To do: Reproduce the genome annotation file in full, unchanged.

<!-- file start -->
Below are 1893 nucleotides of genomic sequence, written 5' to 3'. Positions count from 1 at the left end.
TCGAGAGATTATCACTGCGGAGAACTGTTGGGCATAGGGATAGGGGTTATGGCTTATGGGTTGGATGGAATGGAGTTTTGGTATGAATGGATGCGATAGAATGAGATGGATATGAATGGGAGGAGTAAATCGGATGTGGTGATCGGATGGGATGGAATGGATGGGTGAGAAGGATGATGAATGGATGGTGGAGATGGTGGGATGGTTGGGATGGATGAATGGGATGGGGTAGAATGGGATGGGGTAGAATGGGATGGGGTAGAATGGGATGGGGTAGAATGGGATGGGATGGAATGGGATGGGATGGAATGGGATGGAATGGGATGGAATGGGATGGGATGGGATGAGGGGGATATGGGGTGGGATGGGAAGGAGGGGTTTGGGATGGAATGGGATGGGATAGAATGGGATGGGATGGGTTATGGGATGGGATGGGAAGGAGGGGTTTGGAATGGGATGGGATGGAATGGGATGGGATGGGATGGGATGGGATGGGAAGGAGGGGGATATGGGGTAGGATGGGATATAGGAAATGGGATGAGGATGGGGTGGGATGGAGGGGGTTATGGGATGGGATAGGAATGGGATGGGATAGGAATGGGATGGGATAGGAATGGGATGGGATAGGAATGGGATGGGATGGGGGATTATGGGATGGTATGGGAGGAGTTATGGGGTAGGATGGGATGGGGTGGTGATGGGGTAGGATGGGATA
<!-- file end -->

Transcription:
Below are 1893 nucleotides of genomic sequence, written 5' to 3'. Positions count from 1 at the left end.
TCGAGAGATTATCACTGCGGAGAACTGTTGGGCATAGGGATAGGGGTTATGGCTTATGGGTTGGATGGAATGGAGTTTTGGTATGAATGGATGCGATAGAATGAGATGGATATGAATGGGAGGAGTAAATCGGATGTGGTGATCGGATGGGATGGAATGGATGGGTGAGAAGGATGATGAATGGATGGTGGAGATGGTGGGATGGTTGGGATGGATGAATGGGATGGGGTAGAATGGGATGGGGTAGAATGGGATGGGGTAGAATGGGATGGGGTAGAATGGGATGGGATGGAATGGGATGGGATGGAATGGGATGGAATGGGATGGAATGGGATGGGATGGGATGAGGGGGATATGGGGTGGGATGGGAAGGAGGGGTTTGGGATGGAATGGGATGGGATAGAATGGGATGGGATGGGTTATGGGATGGGATGGGAAGGAGGGGTTTGGAATGGGATGGGATGGAATGGGATGGGATGGGATGGGATGGGATGGGAAGGAGGGGGATATGGGGTAGGATGGGATATAGGAAATGGGATGAGGATGGGGTGGGATGGAGGGGGTTATGGGATGGGATAGGAATGGGATGGGATAGGAATGGGATGGGATAGGAATGGGATGGGATAGGAATGGGATGGGATGGGGGATTATGGGATGGTATGGGAGGAGTTATGGGGTAGGATGGGATGGGGTGGTGATGGGGTAGGATGGGATA